Napoleon attacks the allied left with d'Erlon's infantry corps. General Picton, in civilian dress having lost his uniform when his mule was lost halts the attack but is killed. Ponsonby's cavalry brigade, the renowned Union brigade, including the famous Royal Scots Greys, pursue the French, but go too far across the battlefield and become isolated from the rest of the Allied force, are thus cut to pieces by Napoleon's lancers. Ponsonby himself is killed. Napoleon realises that troops spotted emerging from the woods to the east are Prussians, not French, but keeps this from his army, he suffers stomach pain and withdraws temporarily, leaving Marshal Ney in command. Ney, in his desperation to win before Prussian intervention, misinterprets a reorganisation of the Allied line as a retreat and leads a cavalry charge, repelled with heavy losses by allied infantry squares. Napoleon rebukes his marshals for letting Ney attack without infantry support; however he hopes. The British strongpoint of La Haye Sainte falls, Napoleon sends the Imperial Guard for the decisive blow.
As they advance they are repulsed by Maitland's Guards Division, who were lying unseen in the grass on the reverse of the slope. The repulse of the Guard devastates French morale, the arrival of the Prussians makes matters certain. After refusing to surrender, the Imperial Guard squares are annihilated with point-blank artillery fire. After the battle, Wellington wanders among the piles of dead. At the same time Napoleon, who had declared that he would die with his men, is dragged by his marshals from the field and departs in a carriage for Paris. Columbia Pictures published a 28-page, full-colour pictorial guide when it released Waterloo in 1970. According to the guidebook, Italian producer Dino De Laurentiis had difficulty finding financial backers for the massive undertaking until he began talks with the Soviets in the late 1960s and reached agreement with the Mosfilm organization. Final costs were over £12 million, making Waterloo one of the most expensive movies made, for its time. Had the movie been filmed in the West, costs might have been as much as three times this.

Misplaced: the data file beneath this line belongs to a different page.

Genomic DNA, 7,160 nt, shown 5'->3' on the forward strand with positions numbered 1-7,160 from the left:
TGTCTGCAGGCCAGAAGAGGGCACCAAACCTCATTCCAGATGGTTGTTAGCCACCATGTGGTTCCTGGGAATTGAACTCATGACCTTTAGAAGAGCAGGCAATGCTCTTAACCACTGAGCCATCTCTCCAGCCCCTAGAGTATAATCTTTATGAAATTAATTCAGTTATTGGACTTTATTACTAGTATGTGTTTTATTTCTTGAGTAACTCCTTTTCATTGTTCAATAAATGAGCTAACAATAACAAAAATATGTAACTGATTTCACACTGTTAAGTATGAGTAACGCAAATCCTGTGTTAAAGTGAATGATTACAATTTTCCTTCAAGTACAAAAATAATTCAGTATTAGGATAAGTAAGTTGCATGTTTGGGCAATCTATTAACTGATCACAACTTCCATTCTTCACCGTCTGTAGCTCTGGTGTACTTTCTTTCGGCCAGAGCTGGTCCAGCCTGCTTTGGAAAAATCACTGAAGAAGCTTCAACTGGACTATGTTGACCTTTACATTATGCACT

Mosfilm contributed more than £4 million of the costs, nearly 17,000 soldiers of the Soviet Army, including a full brigade of Soviet cavalry, a host of engineers and labourers to prepare the battlefield in the rolling farmland outside Uzhhorod, Ukraine. To recreate the battlefield authentically, the Soviets bulldozed away two hills, laid five miles of roads, transplanted 5,000 trees, sowed fields of rye and wildflowers and reconstructed four historic buildings. To create the mud, more than six miles of underground irrigation piping was specially laid. Most of the battle scenes were filmed using five Panavision cameras – from ground level, from 100-foot towers, from a helicopter, from an overhead railway built right across the location. Actual filming was accomplished over 28 weeks. Many of the battle scenes were filmed in the summer of 1969 in sweltering heat. In addition to the battlefield in Ukraine, filming took place on location in the Royal Palace of Caserta, while interior scenes were filmed on the large De Laurentiis Studios lot in Rome.
The battle sequences of the film include about 15,000 Soviet foot soldiers and 2,000 cavalrymen as extras and 50 circus stunt riders were used to perform the dangerous horse falls. It
Carry On at Your Convenience